A multiple-output Brickwall unit may be used in this instance both as a line filter as well as a surge suppressor if this forgoing caveat is followed since the unavoidable leakage current modulation it may induce is no longer a concern. However, the design of the equipments' power supplies may lead to audible artifacts due to their interaction with the unit's driving point impedance, and only a listening test will provide a reliable answer, as is true with any line conditioner. Naturally, the option exists to connect all source equipment to the unit while connecting the power amplifier directly to the wall outlet. This is a common method used by many audiophiles and it works well, but there will be no surge protection for the amplifier. Tradeoffs are everywhere.
Isolation between connected equipment is not explicitly addressed in this configuration, but then this is an often misunderstood problem. Multiple components will "interact" if and only if their respective current draws develop an additive voltage on the AC line through summation at the output of the conditioner. Thus one's signal-correlated current draw may create a noise component on the DC output of another's power supply. Again, this effect can only be determined to be a problem through audition in one's own system.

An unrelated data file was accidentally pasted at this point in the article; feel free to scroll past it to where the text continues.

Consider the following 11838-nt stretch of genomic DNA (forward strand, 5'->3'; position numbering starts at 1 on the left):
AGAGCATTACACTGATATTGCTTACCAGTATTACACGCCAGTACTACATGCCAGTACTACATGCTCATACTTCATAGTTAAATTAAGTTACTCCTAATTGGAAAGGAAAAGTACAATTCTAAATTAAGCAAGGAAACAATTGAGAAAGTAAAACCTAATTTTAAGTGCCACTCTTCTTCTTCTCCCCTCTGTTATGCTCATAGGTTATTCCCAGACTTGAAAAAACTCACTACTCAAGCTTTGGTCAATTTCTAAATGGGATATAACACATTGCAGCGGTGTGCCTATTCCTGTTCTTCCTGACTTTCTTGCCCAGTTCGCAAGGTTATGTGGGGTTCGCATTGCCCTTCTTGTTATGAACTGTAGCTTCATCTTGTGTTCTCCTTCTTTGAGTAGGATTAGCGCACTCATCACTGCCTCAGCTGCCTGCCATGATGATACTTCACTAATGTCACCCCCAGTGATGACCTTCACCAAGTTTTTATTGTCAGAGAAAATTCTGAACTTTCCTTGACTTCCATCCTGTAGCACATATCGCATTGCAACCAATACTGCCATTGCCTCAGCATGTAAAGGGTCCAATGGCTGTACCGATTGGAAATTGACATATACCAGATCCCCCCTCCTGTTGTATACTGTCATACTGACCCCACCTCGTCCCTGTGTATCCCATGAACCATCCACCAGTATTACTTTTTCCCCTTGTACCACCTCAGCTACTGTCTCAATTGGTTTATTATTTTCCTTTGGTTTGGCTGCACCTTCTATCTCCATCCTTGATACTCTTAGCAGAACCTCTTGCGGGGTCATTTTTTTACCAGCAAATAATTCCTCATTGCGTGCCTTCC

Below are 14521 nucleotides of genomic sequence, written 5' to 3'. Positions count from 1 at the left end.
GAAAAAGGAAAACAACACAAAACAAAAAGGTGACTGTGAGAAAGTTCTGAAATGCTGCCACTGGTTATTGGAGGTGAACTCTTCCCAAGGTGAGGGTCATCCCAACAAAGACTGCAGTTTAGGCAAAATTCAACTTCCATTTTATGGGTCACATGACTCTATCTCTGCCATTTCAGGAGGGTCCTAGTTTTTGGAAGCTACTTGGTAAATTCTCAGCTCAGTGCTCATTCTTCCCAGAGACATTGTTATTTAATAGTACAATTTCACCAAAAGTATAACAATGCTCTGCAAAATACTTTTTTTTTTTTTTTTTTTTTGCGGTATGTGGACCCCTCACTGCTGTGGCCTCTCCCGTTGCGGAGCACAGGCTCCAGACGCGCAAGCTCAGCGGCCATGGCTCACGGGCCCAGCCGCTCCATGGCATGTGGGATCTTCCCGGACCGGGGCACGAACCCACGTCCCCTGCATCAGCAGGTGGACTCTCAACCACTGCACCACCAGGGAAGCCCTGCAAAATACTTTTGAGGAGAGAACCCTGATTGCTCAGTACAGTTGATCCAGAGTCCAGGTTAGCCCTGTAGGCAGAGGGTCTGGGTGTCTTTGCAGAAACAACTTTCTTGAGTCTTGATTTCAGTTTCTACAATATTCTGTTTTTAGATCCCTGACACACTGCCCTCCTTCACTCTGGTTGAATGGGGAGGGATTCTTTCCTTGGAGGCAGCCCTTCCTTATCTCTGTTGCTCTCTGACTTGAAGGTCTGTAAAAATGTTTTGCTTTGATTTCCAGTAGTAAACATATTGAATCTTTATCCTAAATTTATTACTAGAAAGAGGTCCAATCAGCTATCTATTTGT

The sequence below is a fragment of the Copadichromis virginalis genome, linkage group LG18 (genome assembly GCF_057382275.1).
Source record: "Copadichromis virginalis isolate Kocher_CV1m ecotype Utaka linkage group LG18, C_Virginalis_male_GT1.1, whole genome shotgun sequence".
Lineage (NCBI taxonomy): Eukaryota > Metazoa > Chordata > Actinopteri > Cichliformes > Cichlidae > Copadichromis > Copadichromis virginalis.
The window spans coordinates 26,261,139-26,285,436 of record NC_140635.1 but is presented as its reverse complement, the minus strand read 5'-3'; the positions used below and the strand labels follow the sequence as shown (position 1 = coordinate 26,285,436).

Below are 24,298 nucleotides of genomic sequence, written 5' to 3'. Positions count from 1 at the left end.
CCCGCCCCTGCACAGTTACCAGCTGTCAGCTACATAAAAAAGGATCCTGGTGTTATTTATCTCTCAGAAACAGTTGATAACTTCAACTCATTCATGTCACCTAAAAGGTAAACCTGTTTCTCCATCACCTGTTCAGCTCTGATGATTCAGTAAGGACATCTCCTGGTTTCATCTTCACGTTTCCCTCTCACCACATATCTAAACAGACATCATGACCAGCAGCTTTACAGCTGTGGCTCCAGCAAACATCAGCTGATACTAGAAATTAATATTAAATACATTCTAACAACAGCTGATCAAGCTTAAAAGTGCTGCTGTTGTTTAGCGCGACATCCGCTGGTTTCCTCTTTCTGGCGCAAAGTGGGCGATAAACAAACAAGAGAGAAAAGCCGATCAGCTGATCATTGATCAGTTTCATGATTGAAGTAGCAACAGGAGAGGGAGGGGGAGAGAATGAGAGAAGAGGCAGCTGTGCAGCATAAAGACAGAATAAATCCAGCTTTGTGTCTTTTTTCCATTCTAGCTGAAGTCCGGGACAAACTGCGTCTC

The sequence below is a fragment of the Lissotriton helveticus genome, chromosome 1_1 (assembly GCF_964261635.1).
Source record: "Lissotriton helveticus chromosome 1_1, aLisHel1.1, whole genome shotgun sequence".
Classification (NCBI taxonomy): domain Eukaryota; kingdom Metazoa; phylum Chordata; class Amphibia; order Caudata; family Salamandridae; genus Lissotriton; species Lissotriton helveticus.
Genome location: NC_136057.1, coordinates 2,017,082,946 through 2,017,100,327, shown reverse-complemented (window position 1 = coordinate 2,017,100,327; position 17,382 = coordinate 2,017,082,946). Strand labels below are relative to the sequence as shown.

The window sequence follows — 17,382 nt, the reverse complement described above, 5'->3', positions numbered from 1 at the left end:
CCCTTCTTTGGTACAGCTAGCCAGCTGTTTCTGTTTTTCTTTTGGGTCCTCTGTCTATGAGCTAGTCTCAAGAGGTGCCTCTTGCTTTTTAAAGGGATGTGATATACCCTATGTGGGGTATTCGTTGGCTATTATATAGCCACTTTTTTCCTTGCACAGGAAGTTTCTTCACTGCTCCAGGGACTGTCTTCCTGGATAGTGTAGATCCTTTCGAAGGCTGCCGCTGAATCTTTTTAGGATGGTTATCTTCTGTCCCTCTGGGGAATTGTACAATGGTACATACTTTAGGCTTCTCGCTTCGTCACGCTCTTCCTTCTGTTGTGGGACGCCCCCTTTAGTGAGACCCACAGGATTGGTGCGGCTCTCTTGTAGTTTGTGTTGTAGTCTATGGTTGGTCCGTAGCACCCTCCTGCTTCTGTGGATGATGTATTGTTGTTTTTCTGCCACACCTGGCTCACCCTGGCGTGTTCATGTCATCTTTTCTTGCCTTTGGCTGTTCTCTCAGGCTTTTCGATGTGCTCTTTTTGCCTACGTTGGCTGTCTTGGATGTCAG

Common-mode isolation of interconnected equipment is a different problem, however, in that it is likely not to be of a signal-correlated nature, but rather that of high-frequency noise contamination of the common power-feed point due to the lack of EMI filtering in the associated equipment. This problem can, however, be solved with the use of an isolation transformer.
These types of transformers have an electrostatic shield between the primary and secondary windings, which is connected to an earthed chassis. In order to make use of this technique, however, all the equipment has to be connected directly to the output of the isolation transformer; thus this method doesn't provide any surge suppression or differential line filtering unless a high-current Brickwall unit is cascaded ahead of it. All of the foregoing caveats apply, of course, when this configuration is used. Once again, only an audition in one's own system will reveal whether this is the ideal solution.